George E. Parker Elementary School was built in 1927 and was located at 12744 Elmira Street between Meyers Road and Iris Street, on Detroit’s west side. Parker Elementary School was a long, two-story structure designed in a castle-like Collegiate Gothic architectural style.
Parker Elementary School had a light-brick exterior with stone accents throughout the building’s façade. There were four entrances at Parker Elementary School that all featured open, stone-bordered vestibules with the stone-sculpted name “GEORGE E. PARKER SCHOOL” on the façade of each vestibule. Each of the four vestibules also featured two beautiful, ornate, stone-spires on the top and corner of each vestibule. Above the stone-frieze near the rooftop, the brick cornice was cut to give the roofline a crenellation design to give the exterior an even more castle-like appeal. The most notable feature of Parker Elementary School’s exterior design was the beautiful, two-story oriel-window that projected out from the school’s façade and was covered in gorgeous, large-rounded stones. Again this exterior feature gave Parker Elementary School a real castle like design and feel. Parker Elementary School had a “T-shaped” floor plan that consisted of administration offices, classrooms, a library, a gymnasium, and an auditorium. Throughout the years, Parker Elementary School served an average of 800 students from pre-kindergarten through fifth grade. George E. Parker Elementary School was named after Mr. George E. Parker, who was a local college professor, as well as a long-time member and the secretary for the Detroit Board of Education. Alumni and former students of Parker Elementary School were known as the “Parker Bobcats,” as their school mascot was a bobcat. Parker Elementary School was a property of the Detroit Public Schools system.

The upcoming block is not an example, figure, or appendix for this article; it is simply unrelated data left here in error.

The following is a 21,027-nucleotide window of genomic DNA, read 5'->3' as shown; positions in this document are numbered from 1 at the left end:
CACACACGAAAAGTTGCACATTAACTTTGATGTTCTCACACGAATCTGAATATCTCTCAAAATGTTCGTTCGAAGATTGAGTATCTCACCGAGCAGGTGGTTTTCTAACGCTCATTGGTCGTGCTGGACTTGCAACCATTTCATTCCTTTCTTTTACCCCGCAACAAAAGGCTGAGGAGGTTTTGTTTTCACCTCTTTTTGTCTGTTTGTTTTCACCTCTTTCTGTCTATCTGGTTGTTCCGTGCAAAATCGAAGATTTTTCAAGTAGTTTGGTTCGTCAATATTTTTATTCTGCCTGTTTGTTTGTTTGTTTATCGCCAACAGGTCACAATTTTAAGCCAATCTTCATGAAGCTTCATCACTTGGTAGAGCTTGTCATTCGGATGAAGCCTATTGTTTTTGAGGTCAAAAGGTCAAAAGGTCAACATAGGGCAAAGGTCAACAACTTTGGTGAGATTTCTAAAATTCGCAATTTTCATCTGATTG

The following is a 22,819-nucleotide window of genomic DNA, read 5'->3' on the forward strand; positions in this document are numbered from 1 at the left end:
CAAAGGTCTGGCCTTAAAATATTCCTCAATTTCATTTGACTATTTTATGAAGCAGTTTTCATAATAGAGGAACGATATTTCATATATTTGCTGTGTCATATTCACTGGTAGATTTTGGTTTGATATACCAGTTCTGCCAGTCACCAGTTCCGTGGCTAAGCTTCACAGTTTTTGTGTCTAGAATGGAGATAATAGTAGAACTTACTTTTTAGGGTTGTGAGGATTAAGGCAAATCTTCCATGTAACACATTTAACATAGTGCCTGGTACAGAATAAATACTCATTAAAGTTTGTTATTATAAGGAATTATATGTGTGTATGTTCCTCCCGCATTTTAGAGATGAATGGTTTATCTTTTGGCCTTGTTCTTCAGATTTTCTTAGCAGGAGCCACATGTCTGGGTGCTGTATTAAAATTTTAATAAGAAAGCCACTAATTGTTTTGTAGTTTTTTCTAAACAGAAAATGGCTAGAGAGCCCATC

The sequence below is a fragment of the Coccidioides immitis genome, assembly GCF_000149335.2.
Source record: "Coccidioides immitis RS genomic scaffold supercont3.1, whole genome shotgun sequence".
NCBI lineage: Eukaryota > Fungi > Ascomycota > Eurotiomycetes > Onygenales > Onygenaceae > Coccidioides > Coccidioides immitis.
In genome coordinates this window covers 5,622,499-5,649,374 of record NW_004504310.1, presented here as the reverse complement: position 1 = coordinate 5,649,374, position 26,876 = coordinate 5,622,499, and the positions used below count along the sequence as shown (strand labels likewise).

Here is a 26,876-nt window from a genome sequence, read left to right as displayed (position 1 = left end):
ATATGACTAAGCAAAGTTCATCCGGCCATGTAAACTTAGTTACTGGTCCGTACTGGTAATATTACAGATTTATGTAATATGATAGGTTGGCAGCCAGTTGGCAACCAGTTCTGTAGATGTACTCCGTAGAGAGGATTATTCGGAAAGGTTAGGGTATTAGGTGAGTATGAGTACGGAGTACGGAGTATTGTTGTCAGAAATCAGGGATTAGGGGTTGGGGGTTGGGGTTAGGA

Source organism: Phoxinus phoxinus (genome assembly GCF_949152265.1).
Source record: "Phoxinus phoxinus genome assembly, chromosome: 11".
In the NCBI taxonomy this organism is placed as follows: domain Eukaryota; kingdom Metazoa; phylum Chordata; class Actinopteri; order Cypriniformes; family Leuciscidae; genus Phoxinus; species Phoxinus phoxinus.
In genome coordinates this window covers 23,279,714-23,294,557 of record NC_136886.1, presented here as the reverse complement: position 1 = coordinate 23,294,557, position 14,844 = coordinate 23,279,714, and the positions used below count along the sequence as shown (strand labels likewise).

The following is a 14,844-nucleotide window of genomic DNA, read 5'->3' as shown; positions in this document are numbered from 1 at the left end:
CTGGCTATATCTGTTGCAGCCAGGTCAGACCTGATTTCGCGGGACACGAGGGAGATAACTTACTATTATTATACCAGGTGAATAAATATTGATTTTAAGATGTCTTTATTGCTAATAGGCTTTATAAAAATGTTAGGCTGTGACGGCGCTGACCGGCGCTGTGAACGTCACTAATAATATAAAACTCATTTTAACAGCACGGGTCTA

By 2005, Parker Elementary School had changed into Parker Elementary/Middle School and housed students in grades pre-kindergarten through eighth in an effort to increase enrollment. It worked for the first few years, but eventually enrollment went on a steady decline. Parker Elementary School was “flagged” for closure by Detroit Public Schools due to low enrollment and low functioning. Parker Elementary School had always had a steady enrollment, but by the late 2000’s the number dropped down to around 500 students. Parker Elementary School also had trouble keeping standardized test scores for their students. With Parker Elementary School using only approximately 60% of the school’s capacity, it became apparent that something needed to be done. With the drastic decrease in enrollment and combination of low performance, it was evident that Parker Elementary School was in deep trouble. In 2012, Parker Elementary School was forced to close its doors for good.
When Parker Elementary School closed in 2012, it was chosen by Detroit Public School to receive the latest form of security measures, which consisted of motion-censored video cameras. The cameras, known as Videofied, were relatively small cameras that would hang on the walls inside the vacant school. When somebody would enter the school, the cameras would be turned on by sensing motion and they would begin recording. The video clips were then sent to Detroit Public Schools Police, who would respond to the proper scene. Videofied was responsible for arresting hundreds of scrappers, trespassers, vandals, and even the occasional urban explorer. The Videofied system was Detroit Public School’s response to the Vacant Property Security (VPS) dilemma. By 2009, it seemed that the metal VPS sheets were disappearing on many of the vacant schools because the scrappers had figured out how to remove them. As of late 2009, the newly vacant schools would now get Videofied instead of VPS. Some of the vacant schools that had already closed and already had VPS would also now get the Videofied as well. Parker Elementary School was chosen to get the Videofied installed. The Videofied system worked for several years and helped limit the damage done by scrappers and vandals.
As of 2015, Parker Elementary School is still abandoned. The Detroit Public Schools police keep a very close eye on the school and will prosecute anyone that is caught trespassing on the property. There are no current plans for Parker Elementary School.